SHORTLY after the 8 a.m. plane from Boston to Atlanta levels off to a cruising altitude, flight attendants begin wheeling food carts through the aisles. For hungry passengers who left home at dawn to get to the airport, it is a welcome sight: Breakfast!
But wait. Instead of the usual tray of food, the attendant sets down a small napkin, on which she places a bagel, a tiny foil container of cream cheese, and a plastic knife.
``Is that all?'' an alarmed passenger asks as the flight attendant moves to the next row. ``Yes,'' she replies. ``We've revised our meal service, and this is now a snack flight.'' Breakfast, it turns out, is only served between 7 and 8 a.m.
For travelers who remember the old days when breakfast aloft included omelettes, fresh fruit, and muffins, or even the recent past when morning fare became cold cereal and fruit, this minimalist snack comes as a jolt. It may be a long way to Tipperary, but it seems like an even longer way to Tampa - the final destination of this flight at 1:15 p.m. - with nothing to eat except a bagel and a beverage, followed by pretzels and a soft drink on the second leg.
This pared-down service gives new meaning to the acronym BYOB: Bring Your Own Breakfast - and your own lunch and dinner as well.
Over the years, airline food has taken its share of pies in the face. Time was when any comedian worth his or her salt and pepper relished the chance to lampoon what was commonly dismissed as high-altitude TV dinners.
Now the joke may be on the flying public, forced to make do with plastic bags of trail mix and half-sandwiches sealed in foil. Meals have all but disappeared on coach-class flights under two hours and have been drastically scaled back on longer routes.
Pity the poor airlines. Fierce competition and fare wars have produced rivers of red ink, forcing major carriers to lay off employees, eliminate hot food, and replace galleys with extra seats.
But pity the poor passengers as well. Dining at 35,000 feet may not have been the Ritz, but it was a meal and a diversion. Today the alternative - scurrying for overpriced fast food in an airport between flights - seems even less appealing.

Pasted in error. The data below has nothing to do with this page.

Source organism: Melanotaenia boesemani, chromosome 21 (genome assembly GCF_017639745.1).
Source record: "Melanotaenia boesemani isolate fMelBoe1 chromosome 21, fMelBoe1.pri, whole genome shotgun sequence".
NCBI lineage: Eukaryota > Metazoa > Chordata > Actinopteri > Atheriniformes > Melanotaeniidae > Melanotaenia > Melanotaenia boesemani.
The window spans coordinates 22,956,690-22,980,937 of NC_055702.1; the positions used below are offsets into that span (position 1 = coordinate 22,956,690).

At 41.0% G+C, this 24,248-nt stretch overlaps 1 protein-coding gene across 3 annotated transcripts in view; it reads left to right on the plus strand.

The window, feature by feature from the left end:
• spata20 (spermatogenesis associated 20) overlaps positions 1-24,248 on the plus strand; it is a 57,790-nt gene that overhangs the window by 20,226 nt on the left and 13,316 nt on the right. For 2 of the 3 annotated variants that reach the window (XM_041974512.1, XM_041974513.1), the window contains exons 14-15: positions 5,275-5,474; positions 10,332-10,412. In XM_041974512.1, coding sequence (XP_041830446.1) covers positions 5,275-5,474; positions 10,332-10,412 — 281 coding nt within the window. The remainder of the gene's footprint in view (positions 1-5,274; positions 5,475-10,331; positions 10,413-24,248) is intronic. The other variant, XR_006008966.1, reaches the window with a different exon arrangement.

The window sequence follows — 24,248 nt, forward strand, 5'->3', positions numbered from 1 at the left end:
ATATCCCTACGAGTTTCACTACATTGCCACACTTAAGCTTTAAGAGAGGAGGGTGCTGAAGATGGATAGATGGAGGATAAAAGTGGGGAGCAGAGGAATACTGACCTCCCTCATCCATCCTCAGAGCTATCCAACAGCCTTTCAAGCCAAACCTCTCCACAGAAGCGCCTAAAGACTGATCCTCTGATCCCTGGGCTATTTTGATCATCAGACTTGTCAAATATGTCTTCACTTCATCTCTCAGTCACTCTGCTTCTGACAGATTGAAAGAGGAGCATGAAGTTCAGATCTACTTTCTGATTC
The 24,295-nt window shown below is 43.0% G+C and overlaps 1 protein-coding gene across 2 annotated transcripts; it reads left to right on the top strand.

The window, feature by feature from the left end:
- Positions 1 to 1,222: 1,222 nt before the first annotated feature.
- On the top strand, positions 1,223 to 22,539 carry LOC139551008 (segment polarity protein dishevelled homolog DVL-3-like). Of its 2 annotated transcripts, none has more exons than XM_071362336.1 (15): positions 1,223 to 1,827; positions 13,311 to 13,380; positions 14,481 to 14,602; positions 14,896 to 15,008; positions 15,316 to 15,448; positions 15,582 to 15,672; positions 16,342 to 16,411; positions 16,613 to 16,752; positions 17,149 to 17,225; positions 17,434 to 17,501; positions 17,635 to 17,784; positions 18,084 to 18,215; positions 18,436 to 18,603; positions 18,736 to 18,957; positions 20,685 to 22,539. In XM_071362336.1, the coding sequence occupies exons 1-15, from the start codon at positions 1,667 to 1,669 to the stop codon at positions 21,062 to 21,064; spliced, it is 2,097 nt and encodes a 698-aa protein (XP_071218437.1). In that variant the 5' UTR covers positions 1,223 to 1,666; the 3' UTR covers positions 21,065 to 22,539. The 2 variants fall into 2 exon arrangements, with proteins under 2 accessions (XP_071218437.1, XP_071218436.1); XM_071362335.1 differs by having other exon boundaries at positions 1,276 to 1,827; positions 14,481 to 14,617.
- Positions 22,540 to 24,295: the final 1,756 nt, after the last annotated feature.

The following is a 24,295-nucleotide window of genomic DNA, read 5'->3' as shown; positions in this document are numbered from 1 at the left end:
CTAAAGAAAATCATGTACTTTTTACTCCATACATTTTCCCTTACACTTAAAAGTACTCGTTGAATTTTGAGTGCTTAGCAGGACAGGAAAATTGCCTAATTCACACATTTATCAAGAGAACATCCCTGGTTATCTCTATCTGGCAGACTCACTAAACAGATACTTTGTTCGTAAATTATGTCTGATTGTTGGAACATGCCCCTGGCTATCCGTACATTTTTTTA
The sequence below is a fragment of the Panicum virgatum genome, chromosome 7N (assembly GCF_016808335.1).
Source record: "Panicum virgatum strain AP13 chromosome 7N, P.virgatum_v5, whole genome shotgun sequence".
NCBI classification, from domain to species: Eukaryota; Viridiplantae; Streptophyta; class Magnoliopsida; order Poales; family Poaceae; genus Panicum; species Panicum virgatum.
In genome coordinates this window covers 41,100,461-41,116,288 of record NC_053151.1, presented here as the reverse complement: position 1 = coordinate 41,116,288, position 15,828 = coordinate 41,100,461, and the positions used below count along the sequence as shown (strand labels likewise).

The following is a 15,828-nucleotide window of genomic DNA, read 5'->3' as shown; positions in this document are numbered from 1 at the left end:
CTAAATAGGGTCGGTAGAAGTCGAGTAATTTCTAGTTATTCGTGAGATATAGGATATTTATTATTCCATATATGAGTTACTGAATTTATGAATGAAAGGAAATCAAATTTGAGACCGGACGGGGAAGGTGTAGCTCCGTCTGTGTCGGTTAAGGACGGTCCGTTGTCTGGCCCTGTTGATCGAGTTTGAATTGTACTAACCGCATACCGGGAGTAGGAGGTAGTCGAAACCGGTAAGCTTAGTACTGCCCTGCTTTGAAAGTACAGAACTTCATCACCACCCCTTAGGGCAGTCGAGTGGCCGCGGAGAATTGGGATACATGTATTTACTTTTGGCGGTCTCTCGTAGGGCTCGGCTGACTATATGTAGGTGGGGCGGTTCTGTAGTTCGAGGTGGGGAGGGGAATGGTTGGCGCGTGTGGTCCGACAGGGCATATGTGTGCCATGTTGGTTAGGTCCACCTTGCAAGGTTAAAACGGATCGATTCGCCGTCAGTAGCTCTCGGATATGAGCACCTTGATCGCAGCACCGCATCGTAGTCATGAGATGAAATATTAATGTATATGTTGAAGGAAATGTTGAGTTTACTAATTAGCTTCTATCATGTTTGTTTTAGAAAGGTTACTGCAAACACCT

Nor is a lack of food the only problem. The incredible disappearing meal follows on the heels of the incredible shrinking seat. The old philosophical question - How many angels can dance on the head of a pin? - has been updated to read: How many people can fit in the cabin of a 747 or 727? Too many, alas, as passengers shoehorned into ever-narrower seats can attest.
This month also marks the devaluing of frequent-flyer miles - a change that some irate passengers threaten to protest all the way to the Supreme Court. The one bit of good news is that airlines have become almost smoke-free. This week Delta became the first United States carrier to ban smoking on all flights.
Is economy class on airlines destined to become the late-20th-century version of steerage class on 19th-century sailing ships? Will major airlines imitate the now-defunct People's Express by eventually charging for food and checked baggage? Probably not, although who can say? Even headsets, after all, which were once handed out at no charge, now come with a rental fee attached.
Travel has always required the utmost flexibility, patience, and good humor. Missed connections, bumpy rides, talkative seatmates, inclement weather, noisy hotel rooms, poor food - the list of inconveniences runs long. Yet even these challenges fail to deter legions of global wanderers whose ranks grow by the day.
With ships and even scenic trains, the old saying was justified: Half the fun is getting there. This has never been true of air travel, and it's probably about time to face up to the fact, albeit reluctantly. Forget the perks. Forget the filet mignon, the free movies, the attendants plumping soft pillows. The idea is to get from point A to point B - fast. And when people travel at the speed of astronauts, they'll eat like astronauts. Breakfast tablets anybody? @QUOTE = Dining at 35,000 feet may not have been the Ritz, but it was a meal. The alternative - scurrying for fast food in an airport between flights - seems even less appealing.